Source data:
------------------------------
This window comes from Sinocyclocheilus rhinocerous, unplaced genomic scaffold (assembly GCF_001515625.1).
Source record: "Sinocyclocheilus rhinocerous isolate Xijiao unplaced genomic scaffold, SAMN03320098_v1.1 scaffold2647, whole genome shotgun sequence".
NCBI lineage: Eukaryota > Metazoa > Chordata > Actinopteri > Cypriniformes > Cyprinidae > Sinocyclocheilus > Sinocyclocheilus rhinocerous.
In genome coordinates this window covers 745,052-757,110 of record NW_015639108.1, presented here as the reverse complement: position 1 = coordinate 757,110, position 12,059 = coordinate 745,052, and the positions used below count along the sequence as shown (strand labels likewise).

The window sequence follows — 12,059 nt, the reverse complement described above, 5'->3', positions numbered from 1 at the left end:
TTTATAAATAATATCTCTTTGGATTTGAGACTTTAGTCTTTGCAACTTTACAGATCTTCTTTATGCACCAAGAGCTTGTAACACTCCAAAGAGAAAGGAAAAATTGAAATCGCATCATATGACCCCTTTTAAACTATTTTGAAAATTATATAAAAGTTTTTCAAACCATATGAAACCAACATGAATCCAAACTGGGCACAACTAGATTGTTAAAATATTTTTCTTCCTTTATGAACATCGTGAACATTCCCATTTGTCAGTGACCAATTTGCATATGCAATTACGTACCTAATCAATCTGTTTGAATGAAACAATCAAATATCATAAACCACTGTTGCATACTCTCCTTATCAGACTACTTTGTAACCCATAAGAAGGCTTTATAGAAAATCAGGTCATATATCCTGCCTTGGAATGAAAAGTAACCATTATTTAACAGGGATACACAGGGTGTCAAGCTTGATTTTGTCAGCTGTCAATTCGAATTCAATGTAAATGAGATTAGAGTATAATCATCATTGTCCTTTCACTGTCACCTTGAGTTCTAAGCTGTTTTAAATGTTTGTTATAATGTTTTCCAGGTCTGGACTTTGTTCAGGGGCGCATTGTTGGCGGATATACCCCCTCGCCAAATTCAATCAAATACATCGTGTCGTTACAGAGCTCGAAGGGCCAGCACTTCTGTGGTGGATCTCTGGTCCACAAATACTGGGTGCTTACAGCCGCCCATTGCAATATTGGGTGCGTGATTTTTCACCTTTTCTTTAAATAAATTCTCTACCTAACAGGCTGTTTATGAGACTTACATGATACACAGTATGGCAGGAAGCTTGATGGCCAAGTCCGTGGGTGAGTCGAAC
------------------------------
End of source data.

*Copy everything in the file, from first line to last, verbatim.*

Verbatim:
This window comes from Sinocyclocheilus rhinocerous, unplaced genomic scaffold (assembly GCF_001515625.1).
Source record: "Sinocyclocheilus rhinocerous isolate Xijiao unplaced genomic scaffold, SAMN03320098_v1.1 scaffold2647, whole genome shotgun sequence".
NCBI lineage: Eukaryota > Metazoa > Chordata > Actinopteri > Cypriniformes > Cyprinidae > Sinocyclocheilus > Sinocyclocheilus rhinocerous.
In genome coordinates this window covers 745,052-757,110 of record NW_015639108.1, presented here as the reverse complement: position 1 = coordinate 757,110, position 12,059 = coordinate 745,052, and the positions used below count along the sequence as shown (strand labels likewise).

The window sequence follows — 12,059 nt, the reverse complement described above, 5'->3', positions numbered from 1 at the left end:
TTTATAAATAATATCTCTTTGGATTTGAGACTTTAGTCTTTGCAACTTTACAGATCTTCTTTATGCACCAAGAGCTTGTAACACTCCAAAGAGAAAGGAAAAATTGAAATCGCATCATATGACCCCTTTTAAACTATTTTGAAAATTATATAAAAGTTTTTCAAACCATATGAAACCAACATGAATCCAAACTGGGCACAACTAGATTGTTAAAATATTTTTCTTCCTTTATGAACATCGTGAACATTCCCATTTGTCAGTGACCAATTTGCATATGCAATTACGTACCTAATCAATCTGTTTGAATGAAACAATCAAATATCATAAACCACTGTTGCATACTCTCCTTATCAGACTACTTTGTAACCCATAAGAAGGCTTTATAGAAAATCAGGTCATATATCCTGCCTTGGAATGAAAAGTAACCATTATTTAACAGGGATACACAGGGTGTCAAGCTTGATTTTGTCAGCTGTCAATTCGAATTCAATGTAAATGAGATTAGAGTATAATCATCATTGTCCTTTCACTGTCACCTTGAGTTCTAAGCTGTTTTAAATGTTTGTTATAATGTTTTCCAGGTCTGGACTTTGTTCAGGGGCGCATTGTTGGCGGATATACCCCCTCGCCAAATTCAATCAAATACATCGTGTCGTTACAGAGCTCGAAGGGCCAGCACTTCTGTGGTGGATCTCTGGTCCACAAATACTGGGTGCTTACAGCCGCCCATTGCAATATTGGGTGCGTGATTTTTCACCTTTTCTTTAAATAAATTCTCTACCTAACAGGCTGTTTATGAGACTTACATGATACACAGTATGGCAGGAAGCTTGATGGCCAAGTCCGTGGGTGAGTCGAAC